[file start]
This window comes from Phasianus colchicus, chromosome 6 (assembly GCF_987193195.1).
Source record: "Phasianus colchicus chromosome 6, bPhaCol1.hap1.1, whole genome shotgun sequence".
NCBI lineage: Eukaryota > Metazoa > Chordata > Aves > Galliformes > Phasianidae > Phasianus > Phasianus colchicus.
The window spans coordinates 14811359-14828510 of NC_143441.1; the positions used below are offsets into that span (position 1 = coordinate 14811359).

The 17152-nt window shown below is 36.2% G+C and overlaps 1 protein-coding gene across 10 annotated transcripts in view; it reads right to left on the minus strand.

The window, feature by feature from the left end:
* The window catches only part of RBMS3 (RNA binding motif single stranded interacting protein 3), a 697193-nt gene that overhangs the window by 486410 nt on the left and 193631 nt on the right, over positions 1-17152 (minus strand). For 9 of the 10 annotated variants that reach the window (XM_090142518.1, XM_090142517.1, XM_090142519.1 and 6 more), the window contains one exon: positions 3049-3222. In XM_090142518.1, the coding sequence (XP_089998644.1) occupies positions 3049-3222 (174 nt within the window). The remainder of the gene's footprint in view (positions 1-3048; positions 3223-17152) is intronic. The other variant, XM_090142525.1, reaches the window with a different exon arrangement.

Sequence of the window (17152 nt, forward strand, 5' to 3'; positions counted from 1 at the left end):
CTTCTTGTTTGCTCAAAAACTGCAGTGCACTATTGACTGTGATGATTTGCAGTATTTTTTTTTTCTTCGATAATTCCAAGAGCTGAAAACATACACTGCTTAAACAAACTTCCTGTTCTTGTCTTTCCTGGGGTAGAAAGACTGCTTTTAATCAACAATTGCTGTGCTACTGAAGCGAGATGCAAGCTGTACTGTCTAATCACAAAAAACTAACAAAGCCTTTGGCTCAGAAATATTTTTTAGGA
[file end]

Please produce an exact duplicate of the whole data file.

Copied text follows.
This window comes from Phasianus colchicus, chromosome 6 (assembly GCF_987193195.1).
Source record: "Phasianus colchicus chromosome 6, bPhaCol1.hap1.1, whole genome shotgun sequence".
NCBI lineage: Eukaryota > Metazoa > Chordata > Aves > Galliformes > Phasianidae > Phasianus > Phasianus colchicus.
The window spans coordinates 14811359-14828510 of NC_143441.1; the positions used below are offsets into that span (position 1 = coordinate 14811359).

The 17152-nt window shown below is 36.2% G+C and overlaps 1 protein-coding gene across 10 annotated transcripts in view; it reads right to left on the minus strand.

The window, feature by feature from the left end:
* The window catches only part of RBMS3 (RNA binding motif single stranded interacting protein 3), a 697193-nt gene that overhangs the window by 486410 nt on the left and 193631 nt on the right, over positions 1-17152 (minus strand). For 9 of the 10 annotated variants that reach the window (XM_090142518.1, XM_090142517.1, XM_090142519.1 and 6 more), the window contains one exon: positions 3049-3222. In XM_090142518.1, the coding sequence (XP_089998644.1) occupies positions 3049-3222 (174 nt within the window). The remainder of the gene's footprint in view (positions 1-3048; positions 3223-17152) is intronic. The other variant, XM_090142525.1, reaches the window with a different exon arrangement.

Sequence of the window (17152 nt, forward strand, 5' to 3'; positions counted from 1 at the left end):
CTTCTTGTTTGCTCAAAAACTGCAGTGCACTATTGACTGTGATGATTTGCAGTATTTTTTTTTTCTTCGATAATTCCAAGAGCTGAAAACATACACTGCTTAAACAAACTTCCTGTTCTTGTCTTTCCTGGGGTAGAAAGACTGCTTTTAATCAACAATTGCTGTGCTACTGAAGCGAGATGCAAGCTGTACTGTCTAATCACAAAAAACTAACAAAGCCTTTGGCTCAGAAATATTTTTTAGGA